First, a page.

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adventus , ūs (
I.gen. adventi, Ter. Phorm. 1, 3, 2; cf. Prisc. p. 712 P.), m. advenio, a coming, an approach, arrival (class., also in plur.).
I. A.. Lit.: Beluarum [haec] ferarum adventus ne taetret loca, Pac. ap. Non. 178, 8 (Trag. Rel. p. 114 Rib.): “adventum Veneris fugiunt venti,Lucr. 1, 7: “in adventu Titi,Vulg. 2 Cor. 7, 6: “ad urbem,Cic. Mil. 19: “in urbes,id. Imp. Pomp. 5: “ut me levārat tuus adventus, sic discessus afflixit,id. Att. 12, 50: “praestolabor adventum tuum,Vulg. Judic. 6, 18: “adventibus se offerre, i. e. advenientibus obviam ire,Cic. Fam. 6, 20: “lucis,Sall. J. 96: “consulis Romam,Liv. 22, 61 fin.—Sometimes of the approach of an enemy: “nisi adventus ejus appropinquāsset,Nep. Iph. 2; so Cic. Rep. 2, 3, 6; Vulg. 2 Macc. 14, 17.—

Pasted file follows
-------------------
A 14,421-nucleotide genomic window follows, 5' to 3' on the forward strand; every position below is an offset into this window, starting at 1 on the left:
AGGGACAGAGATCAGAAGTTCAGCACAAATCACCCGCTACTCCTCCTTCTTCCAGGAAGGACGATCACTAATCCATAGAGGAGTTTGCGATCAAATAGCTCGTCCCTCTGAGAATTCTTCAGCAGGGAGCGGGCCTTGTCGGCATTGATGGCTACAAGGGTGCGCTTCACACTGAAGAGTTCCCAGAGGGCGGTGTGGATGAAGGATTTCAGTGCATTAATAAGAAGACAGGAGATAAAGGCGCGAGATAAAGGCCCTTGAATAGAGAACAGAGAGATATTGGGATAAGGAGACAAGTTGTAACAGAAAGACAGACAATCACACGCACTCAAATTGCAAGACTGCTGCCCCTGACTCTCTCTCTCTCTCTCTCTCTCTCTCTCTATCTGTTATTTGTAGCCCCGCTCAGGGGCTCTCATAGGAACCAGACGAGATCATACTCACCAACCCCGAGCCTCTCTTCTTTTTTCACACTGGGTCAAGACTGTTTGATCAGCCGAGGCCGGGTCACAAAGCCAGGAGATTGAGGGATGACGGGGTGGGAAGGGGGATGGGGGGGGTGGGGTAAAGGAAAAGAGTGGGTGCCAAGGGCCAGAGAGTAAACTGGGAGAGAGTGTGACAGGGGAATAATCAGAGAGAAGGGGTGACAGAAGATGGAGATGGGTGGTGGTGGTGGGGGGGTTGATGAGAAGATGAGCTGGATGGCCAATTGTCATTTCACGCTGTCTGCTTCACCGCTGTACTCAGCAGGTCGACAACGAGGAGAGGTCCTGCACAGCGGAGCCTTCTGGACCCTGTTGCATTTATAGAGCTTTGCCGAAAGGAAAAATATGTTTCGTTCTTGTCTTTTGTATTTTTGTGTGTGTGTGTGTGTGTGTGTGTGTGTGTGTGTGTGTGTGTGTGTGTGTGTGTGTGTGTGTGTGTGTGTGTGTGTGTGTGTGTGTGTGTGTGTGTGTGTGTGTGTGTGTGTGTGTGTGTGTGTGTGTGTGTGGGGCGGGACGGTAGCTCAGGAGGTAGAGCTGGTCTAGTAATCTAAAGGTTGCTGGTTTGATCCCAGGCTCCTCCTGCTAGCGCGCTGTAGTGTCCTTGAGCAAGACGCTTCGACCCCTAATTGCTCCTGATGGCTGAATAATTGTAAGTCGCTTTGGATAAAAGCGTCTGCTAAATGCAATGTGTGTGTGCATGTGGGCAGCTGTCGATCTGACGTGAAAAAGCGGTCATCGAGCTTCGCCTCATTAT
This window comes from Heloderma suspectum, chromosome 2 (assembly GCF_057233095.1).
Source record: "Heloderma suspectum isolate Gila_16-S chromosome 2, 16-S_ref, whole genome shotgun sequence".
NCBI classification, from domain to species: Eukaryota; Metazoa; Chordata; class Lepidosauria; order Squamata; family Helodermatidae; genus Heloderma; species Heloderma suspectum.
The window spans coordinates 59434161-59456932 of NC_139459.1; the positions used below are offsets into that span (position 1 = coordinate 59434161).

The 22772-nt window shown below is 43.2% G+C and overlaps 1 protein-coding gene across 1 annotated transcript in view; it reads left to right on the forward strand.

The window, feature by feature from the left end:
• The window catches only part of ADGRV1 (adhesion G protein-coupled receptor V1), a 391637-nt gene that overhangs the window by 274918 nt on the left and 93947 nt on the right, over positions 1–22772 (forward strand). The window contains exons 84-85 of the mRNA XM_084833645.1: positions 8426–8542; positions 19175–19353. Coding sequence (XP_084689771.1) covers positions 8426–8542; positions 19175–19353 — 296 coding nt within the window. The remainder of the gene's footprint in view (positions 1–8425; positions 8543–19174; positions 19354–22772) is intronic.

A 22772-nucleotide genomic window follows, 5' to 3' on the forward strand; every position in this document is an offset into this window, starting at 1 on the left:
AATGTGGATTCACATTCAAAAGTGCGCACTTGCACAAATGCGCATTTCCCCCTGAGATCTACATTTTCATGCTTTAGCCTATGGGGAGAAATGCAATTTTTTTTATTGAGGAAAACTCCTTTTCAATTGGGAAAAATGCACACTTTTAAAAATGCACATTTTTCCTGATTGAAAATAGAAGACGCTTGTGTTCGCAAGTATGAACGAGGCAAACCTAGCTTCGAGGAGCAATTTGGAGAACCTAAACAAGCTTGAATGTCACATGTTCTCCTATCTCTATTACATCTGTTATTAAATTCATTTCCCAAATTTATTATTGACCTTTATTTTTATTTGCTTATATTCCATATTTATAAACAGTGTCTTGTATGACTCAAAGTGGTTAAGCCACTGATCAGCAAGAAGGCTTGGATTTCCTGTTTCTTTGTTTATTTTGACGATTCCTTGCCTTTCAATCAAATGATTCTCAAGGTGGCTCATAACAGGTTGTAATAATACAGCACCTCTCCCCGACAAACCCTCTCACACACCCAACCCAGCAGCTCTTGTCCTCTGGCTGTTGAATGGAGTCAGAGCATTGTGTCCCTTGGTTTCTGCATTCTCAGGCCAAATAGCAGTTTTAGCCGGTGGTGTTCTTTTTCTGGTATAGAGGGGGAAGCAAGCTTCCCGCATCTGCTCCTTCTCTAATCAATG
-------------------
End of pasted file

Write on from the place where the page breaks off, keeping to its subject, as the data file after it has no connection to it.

B. Transf., the state of having arrived, an arrival, the being present by arriving (cf. advenio, B.): “quorum adventu altera castra ad alteram oppidi partem ponit,Caes. B. C. 1, 18: “horum adventu tanta rerum commutatio est facta,id. B. G. 2, 27.—
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